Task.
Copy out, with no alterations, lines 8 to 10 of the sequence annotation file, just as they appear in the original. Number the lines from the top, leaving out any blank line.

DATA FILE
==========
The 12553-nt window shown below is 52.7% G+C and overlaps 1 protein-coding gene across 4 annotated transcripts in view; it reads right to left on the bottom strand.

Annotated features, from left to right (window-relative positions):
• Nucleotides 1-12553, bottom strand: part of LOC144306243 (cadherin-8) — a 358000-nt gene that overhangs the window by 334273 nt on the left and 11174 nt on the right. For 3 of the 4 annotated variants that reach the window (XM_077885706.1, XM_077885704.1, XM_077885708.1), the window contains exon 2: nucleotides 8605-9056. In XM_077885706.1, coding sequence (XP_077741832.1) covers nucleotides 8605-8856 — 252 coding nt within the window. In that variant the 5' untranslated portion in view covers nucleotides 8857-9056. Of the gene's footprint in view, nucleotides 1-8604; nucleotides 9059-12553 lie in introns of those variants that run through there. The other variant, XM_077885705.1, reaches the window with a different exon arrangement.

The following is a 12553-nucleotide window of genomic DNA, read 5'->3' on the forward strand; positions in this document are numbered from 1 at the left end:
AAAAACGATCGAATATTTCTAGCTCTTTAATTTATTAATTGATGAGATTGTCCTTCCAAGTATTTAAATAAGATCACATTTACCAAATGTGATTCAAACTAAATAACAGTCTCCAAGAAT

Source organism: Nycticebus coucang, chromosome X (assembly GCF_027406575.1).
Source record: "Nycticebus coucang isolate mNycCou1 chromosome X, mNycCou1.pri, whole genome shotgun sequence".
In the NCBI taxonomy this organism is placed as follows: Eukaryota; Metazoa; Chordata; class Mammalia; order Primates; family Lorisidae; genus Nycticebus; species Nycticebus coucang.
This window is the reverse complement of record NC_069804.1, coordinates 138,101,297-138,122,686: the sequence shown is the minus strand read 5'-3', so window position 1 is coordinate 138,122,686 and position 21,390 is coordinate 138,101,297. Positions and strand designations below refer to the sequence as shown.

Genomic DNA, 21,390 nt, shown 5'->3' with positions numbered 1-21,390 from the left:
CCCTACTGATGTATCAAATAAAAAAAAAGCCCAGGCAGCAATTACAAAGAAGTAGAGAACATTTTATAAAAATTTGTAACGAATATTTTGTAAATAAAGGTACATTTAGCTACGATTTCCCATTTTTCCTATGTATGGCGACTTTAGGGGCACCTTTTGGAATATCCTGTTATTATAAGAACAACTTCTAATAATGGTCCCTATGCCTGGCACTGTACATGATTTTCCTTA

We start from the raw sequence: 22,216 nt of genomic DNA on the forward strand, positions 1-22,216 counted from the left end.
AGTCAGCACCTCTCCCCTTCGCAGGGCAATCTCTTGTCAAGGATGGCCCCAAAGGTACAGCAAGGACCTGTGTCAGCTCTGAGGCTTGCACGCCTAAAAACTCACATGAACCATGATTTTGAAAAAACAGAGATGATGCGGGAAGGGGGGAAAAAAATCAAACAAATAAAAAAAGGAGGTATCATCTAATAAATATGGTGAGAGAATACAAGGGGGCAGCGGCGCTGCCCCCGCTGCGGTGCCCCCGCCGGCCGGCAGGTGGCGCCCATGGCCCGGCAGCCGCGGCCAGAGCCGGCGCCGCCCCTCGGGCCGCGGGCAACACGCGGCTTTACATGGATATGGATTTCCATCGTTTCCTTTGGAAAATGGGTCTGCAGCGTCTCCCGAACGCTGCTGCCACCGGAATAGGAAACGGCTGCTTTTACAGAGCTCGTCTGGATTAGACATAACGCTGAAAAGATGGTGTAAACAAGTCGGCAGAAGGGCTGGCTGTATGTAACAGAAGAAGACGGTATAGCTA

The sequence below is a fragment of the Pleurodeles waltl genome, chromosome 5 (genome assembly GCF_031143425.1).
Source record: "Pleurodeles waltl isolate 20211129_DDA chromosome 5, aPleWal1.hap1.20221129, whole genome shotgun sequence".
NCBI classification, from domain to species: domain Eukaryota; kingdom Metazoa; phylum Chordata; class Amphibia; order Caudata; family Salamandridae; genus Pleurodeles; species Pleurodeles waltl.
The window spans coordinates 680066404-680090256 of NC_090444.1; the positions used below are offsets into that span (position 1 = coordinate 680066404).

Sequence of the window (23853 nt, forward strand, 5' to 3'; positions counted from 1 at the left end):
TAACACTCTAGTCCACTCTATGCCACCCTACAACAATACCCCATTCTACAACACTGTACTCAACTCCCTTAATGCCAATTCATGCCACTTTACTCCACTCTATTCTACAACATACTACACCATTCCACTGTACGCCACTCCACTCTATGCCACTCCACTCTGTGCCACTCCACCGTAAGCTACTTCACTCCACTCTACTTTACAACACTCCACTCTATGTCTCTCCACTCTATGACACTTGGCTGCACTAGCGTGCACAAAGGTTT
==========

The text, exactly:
In the NCBI taxonomy this organism is placed as follows: Eukaryota; Metazoa; Chordata; class Mammalia; order Primates; family Lorisidae; genus Nycticebus; species Nycticebus coucang.
This window is the reverse complement of record NC_069804.1, coordinates 138,101,297-138,122,686: the sequence shown is the minus strand read 5'-3', so window position 1 is coordinate 138,122,686 and position 21,390 is coordinate 138,101,297. Positions and strand designations below refer to the sequence as shown.

Genomic DNA, 21,390 nt, shown 5'->3' with positions numbered 1-21,390 from the left: